By ANDREW NELSON | Published November 17, 2023
ATLANTA—Students crowded each other to offer thanks and shake the hand of Hilbert Margol, a 99-year-old Jewish WW II veteran who helped liberate a German concentration camp, after his address to a Veterans Day assembly at St. Pius X High School.
Margol and his twin brother, Howard, served in the U.S. Army’s 42nd Infantry “Rainbow” Division and were among the first to find and liberate Dachau Concentration Camp on April 29, 1945.
Said Margol, “I ask every (Holocaust) survivor, where were you at?”
Dennis Ruggiero, who teaches theology and about the Holocaust, told the crowd young soldiers like Margol were just a few years older than the high school students when they set off for war.
“But they understood the love of country and more than that, the love of freedom. And so, they sacrificed,” Ruggiero said.
Students today are the beneficiaries of that service, he said.
There are less than 120,000 World War II veterans still alive in 2023 from the 16 million who served, and an estimated 131 die daily, according to the National World War II Museum.
A child of the Depression, the Florida native found himself attending college shortly after the attack on Pearl Harbor. Margol was part of the ROTC program in college, so military service was inevitable, but it came sooner than expected when his Army unit was activated in 1943. He and his brother were trained in artillery but got separated when they were assigned to different units. It took a letter written by his mother to President Roosevelt before the Margol brothers were reunited, he said.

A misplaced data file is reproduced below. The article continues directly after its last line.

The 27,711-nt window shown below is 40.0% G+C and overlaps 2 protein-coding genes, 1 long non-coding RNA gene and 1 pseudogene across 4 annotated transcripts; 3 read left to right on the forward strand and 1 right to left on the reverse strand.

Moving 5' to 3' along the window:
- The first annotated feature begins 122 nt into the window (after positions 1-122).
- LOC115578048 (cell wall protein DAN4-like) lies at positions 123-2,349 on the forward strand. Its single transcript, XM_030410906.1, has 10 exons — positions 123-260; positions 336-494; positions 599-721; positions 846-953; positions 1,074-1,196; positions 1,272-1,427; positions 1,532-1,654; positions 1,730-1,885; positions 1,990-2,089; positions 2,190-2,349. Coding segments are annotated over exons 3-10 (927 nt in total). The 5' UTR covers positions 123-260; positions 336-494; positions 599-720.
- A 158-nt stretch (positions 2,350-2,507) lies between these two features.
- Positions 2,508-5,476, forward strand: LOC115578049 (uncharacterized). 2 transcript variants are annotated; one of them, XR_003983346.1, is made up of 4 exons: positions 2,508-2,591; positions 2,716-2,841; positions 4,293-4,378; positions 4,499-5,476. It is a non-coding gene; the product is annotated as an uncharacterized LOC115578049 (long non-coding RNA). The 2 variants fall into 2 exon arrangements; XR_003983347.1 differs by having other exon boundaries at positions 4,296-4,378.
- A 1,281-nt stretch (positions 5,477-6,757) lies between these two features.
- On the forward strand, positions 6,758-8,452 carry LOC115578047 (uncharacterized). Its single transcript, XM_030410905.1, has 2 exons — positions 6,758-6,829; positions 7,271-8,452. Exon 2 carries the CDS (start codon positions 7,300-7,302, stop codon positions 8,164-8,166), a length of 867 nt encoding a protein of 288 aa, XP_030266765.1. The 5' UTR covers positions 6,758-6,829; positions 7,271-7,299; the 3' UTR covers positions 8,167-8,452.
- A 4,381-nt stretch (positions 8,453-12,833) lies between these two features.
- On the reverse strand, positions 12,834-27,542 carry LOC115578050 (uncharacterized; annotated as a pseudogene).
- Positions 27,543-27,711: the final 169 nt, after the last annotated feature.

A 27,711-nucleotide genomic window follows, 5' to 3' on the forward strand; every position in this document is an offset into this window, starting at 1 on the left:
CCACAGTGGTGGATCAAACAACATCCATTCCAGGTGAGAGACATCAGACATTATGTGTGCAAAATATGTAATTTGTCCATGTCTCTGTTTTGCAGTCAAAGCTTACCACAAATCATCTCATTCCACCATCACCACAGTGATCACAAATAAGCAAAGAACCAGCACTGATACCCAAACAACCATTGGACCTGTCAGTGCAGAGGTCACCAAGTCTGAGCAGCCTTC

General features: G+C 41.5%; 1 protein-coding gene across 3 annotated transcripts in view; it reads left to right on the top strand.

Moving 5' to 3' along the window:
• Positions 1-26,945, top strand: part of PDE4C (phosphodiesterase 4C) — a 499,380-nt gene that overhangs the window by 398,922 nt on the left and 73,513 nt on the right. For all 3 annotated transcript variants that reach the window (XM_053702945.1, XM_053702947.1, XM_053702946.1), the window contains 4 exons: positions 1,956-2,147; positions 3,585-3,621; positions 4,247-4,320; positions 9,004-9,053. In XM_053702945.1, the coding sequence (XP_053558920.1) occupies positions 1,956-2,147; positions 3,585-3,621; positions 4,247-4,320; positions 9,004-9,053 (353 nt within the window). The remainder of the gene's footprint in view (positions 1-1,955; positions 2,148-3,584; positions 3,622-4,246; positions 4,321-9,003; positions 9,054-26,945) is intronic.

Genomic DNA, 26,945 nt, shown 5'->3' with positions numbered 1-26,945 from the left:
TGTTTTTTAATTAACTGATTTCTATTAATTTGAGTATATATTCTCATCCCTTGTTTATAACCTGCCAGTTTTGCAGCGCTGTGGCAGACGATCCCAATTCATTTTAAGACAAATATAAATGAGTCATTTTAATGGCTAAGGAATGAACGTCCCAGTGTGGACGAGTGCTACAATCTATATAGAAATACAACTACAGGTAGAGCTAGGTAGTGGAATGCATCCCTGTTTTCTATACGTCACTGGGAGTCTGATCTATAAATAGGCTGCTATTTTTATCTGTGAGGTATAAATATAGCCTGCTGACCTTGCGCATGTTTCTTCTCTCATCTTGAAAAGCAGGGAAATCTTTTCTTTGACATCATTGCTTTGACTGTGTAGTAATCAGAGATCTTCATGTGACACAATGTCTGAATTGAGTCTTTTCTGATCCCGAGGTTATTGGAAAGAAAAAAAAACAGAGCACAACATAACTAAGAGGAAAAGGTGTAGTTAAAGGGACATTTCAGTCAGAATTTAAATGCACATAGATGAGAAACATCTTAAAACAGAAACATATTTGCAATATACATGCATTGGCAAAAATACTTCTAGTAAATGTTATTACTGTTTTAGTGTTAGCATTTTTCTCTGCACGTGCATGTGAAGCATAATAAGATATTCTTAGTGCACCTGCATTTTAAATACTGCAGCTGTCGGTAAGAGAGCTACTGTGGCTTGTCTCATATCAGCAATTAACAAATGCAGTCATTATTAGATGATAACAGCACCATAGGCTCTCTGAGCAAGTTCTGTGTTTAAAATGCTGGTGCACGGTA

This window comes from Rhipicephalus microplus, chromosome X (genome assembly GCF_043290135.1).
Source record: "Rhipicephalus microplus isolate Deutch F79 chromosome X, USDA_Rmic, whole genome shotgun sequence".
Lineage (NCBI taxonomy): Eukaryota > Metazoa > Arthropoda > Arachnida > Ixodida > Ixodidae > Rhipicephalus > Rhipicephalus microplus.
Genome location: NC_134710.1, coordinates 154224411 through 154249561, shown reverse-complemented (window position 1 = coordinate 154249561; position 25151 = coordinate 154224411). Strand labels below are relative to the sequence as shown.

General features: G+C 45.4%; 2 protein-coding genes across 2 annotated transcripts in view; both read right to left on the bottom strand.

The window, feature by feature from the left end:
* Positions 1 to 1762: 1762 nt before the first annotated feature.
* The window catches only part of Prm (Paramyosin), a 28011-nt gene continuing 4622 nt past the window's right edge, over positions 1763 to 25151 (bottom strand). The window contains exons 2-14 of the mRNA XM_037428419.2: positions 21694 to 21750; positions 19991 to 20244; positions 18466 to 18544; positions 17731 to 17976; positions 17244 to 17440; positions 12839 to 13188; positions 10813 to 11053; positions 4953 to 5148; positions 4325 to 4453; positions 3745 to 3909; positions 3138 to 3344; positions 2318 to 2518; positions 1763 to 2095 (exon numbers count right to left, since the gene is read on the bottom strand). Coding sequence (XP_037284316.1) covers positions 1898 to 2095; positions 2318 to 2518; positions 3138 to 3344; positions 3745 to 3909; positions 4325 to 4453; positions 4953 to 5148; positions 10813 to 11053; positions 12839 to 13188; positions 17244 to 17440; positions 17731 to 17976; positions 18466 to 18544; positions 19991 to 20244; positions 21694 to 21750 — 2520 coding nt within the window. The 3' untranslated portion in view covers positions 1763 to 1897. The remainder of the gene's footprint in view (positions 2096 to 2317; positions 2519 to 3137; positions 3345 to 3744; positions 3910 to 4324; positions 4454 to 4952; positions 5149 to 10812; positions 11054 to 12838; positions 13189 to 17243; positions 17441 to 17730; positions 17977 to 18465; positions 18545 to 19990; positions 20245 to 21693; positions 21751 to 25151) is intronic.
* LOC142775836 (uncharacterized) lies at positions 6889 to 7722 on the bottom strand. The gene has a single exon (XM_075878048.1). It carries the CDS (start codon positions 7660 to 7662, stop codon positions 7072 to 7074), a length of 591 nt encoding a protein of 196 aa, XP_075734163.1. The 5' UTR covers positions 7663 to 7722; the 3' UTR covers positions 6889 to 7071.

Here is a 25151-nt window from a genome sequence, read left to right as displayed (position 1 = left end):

In January 1945, his troop boat left for Europe. The trip took 15 days, going a circuitous route to avoid German submarines before arriving in France. The unit went into combat, battling in France and Germany.
After participating in the capture of Nuremberg, the next military objective was Munich. That’s where they were going early Sunday morning, April 29, when the troops pulled over on a narrow road. The soldiers could smell a strong odor. Some thought it was a chemical plant. Margol said his brother believed it smelled like a chicken cooked over a stove to burn off its pin feathers.
He and his brother went to investigate and saw railway box cars filled with dead bodies. They entered the camp seeing the infamous sign with the phrase “Arbeit Macht Frei” and encountered the barracks and crematoriums. In the morning hours, they did not know what kind of camp it was.
“We walked in, we saw some buildings, a lot of barracks. At the time, we didn’t know anything about such camps. This turned out to be the Dachau Concentration Camp.”
The troops returned to their mission on to Munich after about 30 minutes at the camp. It was later that afternoon after other U.S. troops arrived, the official surrender of Dachau would take place.
It was a month later when the war ended there. Margol stayed in Europe until April 1946. He guarded military prisoners, tasked to cut trees for fuel for civilians. He provided security escorting a train of grain heading to Austria to help bakers make food.
After returning to the United States, Margol returned to Florida and finished college. He started a business first selling housewares door to door and then later went into the furniture sales with a store in downtown Atlanta.
Margol has revisited Dachau and speaks often to students and other groups to share his life story. He said it is a pleasure for him to educate the younger generation about the war, as he approaches 100.
Carter Scott, a social studies teacher, said students at the college prep high school may not know many people in the military, but the school stresses developing an attitude of service and the value of finding ways to help others. The life of Margol exemplifies the service mindset, he said.
Editor’s Note: This story was edited to correct the date of liberation of Dachau to April 29, and to correct Margol’s division number.